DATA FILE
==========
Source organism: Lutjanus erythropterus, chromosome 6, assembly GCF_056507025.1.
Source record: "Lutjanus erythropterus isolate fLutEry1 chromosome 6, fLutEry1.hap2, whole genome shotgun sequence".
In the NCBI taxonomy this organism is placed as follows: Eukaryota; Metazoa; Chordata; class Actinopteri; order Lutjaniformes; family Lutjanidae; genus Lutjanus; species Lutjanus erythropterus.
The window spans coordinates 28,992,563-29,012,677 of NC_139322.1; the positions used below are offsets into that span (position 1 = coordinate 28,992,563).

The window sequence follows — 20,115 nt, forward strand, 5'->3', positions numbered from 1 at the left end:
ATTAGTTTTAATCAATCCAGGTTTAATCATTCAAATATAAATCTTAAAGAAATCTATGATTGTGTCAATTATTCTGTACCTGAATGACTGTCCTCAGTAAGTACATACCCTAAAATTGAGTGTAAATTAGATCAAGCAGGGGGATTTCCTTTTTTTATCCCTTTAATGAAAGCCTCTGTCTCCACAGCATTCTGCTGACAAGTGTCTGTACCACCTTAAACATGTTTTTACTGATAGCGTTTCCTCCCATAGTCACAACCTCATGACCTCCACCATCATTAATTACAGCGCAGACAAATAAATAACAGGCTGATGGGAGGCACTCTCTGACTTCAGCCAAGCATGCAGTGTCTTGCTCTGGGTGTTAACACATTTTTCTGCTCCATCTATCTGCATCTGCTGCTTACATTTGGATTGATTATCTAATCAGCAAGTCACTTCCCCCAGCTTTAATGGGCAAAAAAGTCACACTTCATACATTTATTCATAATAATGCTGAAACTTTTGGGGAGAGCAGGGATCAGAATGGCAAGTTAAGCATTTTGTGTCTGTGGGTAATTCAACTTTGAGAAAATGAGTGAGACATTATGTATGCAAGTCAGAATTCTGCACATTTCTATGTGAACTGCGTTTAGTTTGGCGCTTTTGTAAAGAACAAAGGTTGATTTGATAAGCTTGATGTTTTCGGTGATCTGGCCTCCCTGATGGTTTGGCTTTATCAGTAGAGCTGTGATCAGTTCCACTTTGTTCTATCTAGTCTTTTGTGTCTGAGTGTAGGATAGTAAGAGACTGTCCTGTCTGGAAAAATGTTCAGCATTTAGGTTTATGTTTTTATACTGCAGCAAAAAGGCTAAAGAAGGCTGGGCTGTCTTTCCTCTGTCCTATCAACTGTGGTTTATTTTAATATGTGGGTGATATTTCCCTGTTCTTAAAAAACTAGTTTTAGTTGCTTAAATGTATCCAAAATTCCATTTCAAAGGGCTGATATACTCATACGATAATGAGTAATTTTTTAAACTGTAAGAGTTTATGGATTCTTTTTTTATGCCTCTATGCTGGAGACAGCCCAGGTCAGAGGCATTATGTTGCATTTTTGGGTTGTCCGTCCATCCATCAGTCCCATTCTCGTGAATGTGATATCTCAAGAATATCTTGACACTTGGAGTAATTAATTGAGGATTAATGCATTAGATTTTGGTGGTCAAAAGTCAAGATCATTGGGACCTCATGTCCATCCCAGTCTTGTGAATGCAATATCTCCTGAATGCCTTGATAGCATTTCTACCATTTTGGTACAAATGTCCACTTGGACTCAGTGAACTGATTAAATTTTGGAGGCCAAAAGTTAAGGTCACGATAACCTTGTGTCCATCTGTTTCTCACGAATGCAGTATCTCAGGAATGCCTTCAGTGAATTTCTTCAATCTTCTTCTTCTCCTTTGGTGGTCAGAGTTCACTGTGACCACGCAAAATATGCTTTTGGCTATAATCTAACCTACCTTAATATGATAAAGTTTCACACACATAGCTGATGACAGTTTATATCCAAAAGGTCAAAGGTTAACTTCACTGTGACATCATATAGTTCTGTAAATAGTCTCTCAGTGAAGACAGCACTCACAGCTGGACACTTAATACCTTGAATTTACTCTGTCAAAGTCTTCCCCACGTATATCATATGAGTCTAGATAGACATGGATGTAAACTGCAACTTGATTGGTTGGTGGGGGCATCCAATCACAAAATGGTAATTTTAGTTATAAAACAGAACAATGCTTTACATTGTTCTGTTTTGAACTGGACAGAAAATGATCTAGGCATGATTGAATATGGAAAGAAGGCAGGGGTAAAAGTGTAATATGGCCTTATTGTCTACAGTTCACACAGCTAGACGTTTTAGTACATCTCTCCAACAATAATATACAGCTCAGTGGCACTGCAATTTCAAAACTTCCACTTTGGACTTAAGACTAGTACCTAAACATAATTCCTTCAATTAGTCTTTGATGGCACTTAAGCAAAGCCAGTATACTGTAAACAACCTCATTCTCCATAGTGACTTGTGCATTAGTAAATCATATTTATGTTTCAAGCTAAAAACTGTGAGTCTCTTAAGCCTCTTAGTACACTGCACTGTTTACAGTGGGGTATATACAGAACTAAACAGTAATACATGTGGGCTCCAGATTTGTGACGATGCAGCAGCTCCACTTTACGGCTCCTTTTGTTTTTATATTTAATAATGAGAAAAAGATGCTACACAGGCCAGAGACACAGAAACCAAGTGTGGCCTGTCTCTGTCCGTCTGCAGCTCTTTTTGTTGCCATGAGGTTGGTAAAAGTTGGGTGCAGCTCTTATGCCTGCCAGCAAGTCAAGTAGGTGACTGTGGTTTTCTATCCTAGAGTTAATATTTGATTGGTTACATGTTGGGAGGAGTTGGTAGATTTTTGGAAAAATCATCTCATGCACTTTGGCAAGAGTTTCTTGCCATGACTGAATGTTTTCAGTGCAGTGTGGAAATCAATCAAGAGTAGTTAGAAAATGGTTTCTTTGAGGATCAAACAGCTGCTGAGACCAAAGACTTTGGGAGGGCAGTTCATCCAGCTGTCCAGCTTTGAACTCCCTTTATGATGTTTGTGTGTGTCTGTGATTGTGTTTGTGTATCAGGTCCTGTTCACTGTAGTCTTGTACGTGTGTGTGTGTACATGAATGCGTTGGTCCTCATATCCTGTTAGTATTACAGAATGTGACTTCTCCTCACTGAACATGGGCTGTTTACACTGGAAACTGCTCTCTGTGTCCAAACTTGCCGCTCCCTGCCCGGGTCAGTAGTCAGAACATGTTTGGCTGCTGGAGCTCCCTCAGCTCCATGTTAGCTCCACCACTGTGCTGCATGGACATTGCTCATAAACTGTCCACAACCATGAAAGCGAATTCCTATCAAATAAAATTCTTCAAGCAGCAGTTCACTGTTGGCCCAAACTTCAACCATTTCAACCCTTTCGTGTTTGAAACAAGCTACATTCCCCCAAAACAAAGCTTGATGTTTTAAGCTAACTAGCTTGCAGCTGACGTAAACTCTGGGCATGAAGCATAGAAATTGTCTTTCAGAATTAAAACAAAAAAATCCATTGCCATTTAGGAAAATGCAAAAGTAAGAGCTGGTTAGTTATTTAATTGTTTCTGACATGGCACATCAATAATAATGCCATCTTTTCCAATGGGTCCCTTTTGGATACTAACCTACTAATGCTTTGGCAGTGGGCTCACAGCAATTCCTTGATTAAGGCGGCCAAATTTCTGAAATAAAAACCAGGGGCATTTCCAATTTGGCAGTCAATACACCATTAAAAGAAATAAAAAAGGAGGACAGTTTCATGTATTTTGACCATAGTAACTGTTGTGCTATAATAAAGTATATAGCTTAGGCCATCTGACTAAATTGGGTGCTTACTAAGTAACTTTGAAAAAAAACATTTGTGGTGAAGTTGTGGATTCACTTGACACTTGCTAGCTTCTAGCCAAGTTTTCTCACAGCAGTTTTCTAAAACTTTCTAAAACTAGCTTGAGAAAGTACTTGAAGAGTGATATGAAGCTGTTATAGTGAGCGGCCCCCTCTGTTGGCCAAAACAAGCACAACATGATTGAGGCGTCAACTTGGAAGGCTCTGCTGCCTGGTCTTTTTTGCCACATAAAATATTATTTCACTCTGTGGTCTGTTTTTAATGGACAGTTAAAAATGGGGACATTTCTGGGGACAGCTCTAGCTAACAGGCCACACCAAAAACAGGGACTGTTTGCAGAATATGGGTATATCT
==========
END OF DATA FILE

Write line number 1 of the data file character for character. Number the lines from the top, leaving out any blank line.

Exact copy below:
Source organism: Lutjanus erythropterus, chromosome 6, assembly GCF_056507025.1.